The essence of cosy catastrophe is that the hero should have a pretty good time (a girl, free suites at the Savoy, automobiles for the taking) while everyone else is dying off … Such novels are anxiety fantasies. They shade off towards the greater immediacy of World War III novels, a specialist branch of catastrophe more usually practiced by American writers.
He concludes with a rather premature epitaph on Wyndham and his ilk: ‘the race is not always to the swift, etc.’ Unfortunately, such dismissive judgements on a possible trade rival can cut both ways. Has Brian Aldiss himself fared much better?

Who (besides myself) now reads Non-stop (1958) or Hothouse (1962)? Who wades through The Malacia Tapestry or the Helliconia trilogy? Who remembers that one of Stanley Kubrick’s last film projects was an adaptation of Aldiss’s short story ‘Super-Toys Last All Season Long,’ which he delegated instead to Steven Spielberg, who turned it into the flawed, though not uninteresting, A.I.?

Steven Spielberg, dir.: A.I.: Artificial Intelligence (2001)

John Wyndham, by contrast, continues to be read. It seems safe to say now that he probably always will be. Aldiss's rather self-conscious attempts to be mod and up-to-the-minute sound even more uncomfortably dated now than what he saw as Wyndham's perverse determination to write "a kind of country-house science fiction."

And, as Hilaire Belloc once put it, speaking (perhaps) for all such writers who pop in and out of fashion with the passing years:
When I am dead, I hope it may be said:
"His sins were scarlet, but his books were read."

John Wyndham (1903-1969)

John Wyndham Parkes Lucas Beynon Harris

[His work appeared under a variety of pseudonyms, mostly constructed from his various initials: John Beynon, John Beynon Harris, John B. Harris, Johnson Harris, J. W. B. Harris, Lucas Parkes, Wyndham Parkes, & John Wyndham among them]


  1. [as 'John B. Harris']: The Curse of the Burdens. Aldine Mystery Novels No. 17 (London: Aldine Publishing Co. Ltd. 1927)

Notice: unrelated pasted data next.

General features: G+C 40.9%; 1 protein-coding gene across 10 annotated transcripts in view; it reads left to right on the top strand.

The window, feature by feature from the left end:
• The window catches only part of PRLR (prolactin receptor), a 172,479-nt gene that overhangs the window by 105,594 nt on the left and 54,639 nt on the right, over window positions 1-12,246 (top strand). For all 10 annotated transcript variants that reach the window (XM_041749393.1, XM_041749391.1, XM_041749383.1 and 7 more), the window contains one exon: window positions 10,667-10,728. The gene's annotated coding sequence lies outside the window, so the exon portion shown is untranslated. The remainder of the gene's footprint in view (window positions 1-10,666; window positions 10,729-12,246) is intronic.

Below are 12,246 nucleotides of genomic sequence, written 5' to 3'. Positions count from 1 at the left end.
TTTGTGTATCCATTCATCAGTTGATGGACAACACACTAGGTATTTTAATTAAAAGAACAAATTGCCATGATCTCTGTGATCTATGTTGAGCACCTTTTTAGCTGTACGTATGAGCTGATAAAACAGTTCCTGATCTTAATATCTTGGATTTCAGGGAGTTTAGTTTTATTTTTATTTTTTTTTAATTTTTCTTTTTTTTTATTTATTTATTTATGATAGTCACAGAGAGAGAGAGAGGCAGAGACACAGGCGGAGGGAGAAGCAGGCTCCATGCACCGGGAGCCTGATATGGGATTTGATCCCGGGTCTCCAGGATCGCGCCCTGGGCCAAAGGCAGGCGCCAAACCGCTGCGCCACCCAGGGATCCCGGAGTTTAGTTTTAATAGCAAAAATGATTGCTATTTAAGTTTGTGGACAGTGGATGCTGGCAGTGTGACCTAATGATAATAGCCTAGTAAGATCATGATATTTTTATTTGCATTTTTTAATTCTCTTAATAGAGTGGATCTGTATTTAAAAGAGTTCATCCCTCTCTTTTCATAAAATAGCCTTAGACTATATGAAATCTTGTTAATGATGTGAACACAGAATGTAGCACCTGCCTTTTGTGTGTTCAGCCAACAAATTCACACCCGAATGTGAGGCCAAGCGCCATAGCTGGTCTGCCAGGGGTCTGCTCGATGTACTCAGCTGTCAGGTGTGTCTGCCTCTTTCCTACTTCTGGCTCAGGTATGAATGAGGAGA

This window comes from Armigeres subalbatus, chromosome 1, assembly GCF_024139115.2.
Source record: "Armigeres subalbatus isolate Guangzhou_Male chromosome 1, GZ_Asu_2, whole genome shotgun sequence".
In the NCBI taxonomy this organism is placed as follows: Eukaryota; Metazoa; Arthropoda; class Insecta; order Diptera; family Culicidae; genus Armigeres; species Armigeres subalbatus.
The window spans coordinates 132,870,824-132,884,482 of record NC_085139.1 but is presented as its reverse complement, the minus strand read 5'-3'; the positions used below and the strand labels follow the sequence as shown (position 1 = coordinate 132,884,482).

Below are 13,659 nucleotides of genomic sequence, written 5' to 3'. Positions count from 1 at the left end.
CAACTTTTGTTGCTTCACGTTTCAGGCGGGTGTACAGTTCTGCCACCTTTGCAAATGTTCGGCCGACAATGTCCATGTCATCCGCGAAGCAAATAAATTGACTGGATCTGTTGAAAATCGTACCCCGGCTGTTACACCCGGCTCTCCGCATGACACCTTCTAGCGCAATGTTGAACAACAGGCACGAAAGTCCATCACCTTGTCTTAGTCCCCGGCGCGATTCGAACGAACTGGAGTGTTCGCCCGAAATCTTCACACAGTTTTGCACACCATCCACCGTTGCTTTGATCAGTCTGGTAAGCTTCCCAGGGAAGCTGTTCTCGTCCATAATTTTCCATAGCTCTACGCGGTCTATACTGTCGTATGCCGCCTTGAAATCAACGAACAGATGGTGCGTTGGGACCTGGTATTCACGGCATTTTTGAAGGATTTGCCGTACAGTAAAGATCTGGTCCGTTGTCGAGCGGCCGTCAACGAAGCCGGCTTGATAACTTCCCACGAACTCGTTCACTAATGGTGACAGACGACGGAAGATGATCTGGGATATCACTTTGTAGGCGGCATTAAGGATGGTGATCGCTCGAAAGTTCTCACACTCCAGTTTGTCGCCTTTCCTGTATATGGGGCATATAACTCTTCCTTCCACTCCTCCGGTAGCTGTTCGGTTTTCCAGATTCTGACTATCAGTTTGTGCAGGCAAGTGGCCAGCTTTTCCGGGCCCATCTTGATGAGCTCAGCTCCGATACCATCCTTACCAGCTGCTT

2. [as 'John Beynon']: The Secret People (1935)
    • The Secret People. 1935. Coronet Books. London: Hodder Paperbacks Ltd., 1972.

  3. Foul Play Suspected (London: Newnes, 1935)

  4. Planet Plane [aka 'The Space Machine'] (1936)
    • Stowaway to Mars. 1935. Coronet Books. 1972. London: Hodder Paperbacks Ltd., 1977.

  5. [as 'John Wyndham']: The Day of the Triffids [aka 'Revolt of the Triffids']. 1951. Harmondsworth: Penguin, 1954.

  6. The Kraken Wakes [aka 'Out of the Deeps']. 1953. Harmondsworth: Penguin, 1975.

  7. The Chrysalids [aka 'Re-Birth']. 1955. Harmondsworth: Penguin, 1974.

  8. The Midwich Cuckoos. 1957. Harmondsworth: Penguin, 1960.

  9. Trouble with Lichen. 1960. Harmondsworth: Penguin, 1963.

  10. Chocky. 1968. Harmondsworth: Penguin, 1970.

  11. Web. 1979. Harmondsworth: Penguin, 1980.

  12. Plan for Chaos. Ed. David Ketterer & Andy Sawyer. 2009. Introduction by Christopher Priest. London: Penguin, 2010.

  13. Short Story Collections:

  14. Jizzle. 1954. Four Square. London: New English Library, 1973.
    1. Jizzle
    2. Technical Slip
    3. A Present from Brunswick
    4. Chinese Puzzle
    5. Esmeralda
    6. How Do I Do?
    7. Una
    8. Affair of the Heart
    9. Confidence Trick
    10. The Wheel
    11. Look Natural, Please!
    12. Perforce to Dream
    13. Reservation Deferred
    14. Heaven Scent
    15. More Spinned Against

  15. The Seeds of Time. 1956. Harmondsworth: Penguin, 1972.
    1. Foreword by John Wyndham
    2. Chronoclasm
    3. Time To Rest
    4. Meteor
    5. Survival
    6. Pawley's Peepholes
    7. Opposite Number
    8. Pillar To Post
    9. Dumb Martian
    10. Compassion Circuit
    11. Wild Flower

  16. Tales of Gooseflesh and Laughter [US selection from 'Jizzle' and 'The Seeds of Time'] (1956)
    1. Chinese Puzzle
    2. Una
    3. The Wheel
    4. Jizzle
    5. Heaven Scent
    6. Compassion Circuit
    7. More Spinned Against
    8. A Present from Brunswick
    9. Confidence Trick
    10. Opposite Numbers
    11. Wild Flower

  17. [with 'Lucas Parkes']: The Outward Urge. 1959 & 1961. Harmondsworth: Penguin, 1962.
    1. The Space Station A.D. 1994 [aka 'For All the Night'] (1958)
    2. The Moon A.D. 2044 [aka 'Idiot’s Delight'] (1958)
    3. Mars A.D. 2094 [aka 'The Thin Gnat-Voices'] (1958)
    4. Venus A.D. 2144 [aka 'Space Is a Province of Brazil'] (1958)
    5. The Asteroids A.D. 2194 [aka 'The Emptiness of Space'] (1960)

  18. Consider Her Ways and Others. 1961. Harmondsworth: Penguin, 1971.
    1. Consider Her Ways
    2. Odd
    3. Stitch in Time
    4. Oh Where, Now, is Peggy MacRafferty?
    5. Random Quest
    6. A Long Spoon

  19. The Infinite Moment [US edition of 'Consider Her Ways and Others', with two stories replaced] (1961)
    1. Consider Her Ways
    2. Odd
    3. How Do I Do
    4. Stitch In Time
    5. Random Quest
    6. Time Out

  20. The Best of John Wyndham. London: Sphere Books Ltd., 1973.
    1. The Lost Machine (1932)
    2. The Man from Beyond (1934)
    3. The Perfect Creature (1937)
    4. The Trojan Beam (1939)
    5. Vengeance by Proxy (1940)
    6. Adaptation (1949)
    7. Pawley's Peepholes (1951)
    8. The Red Stuff (1951)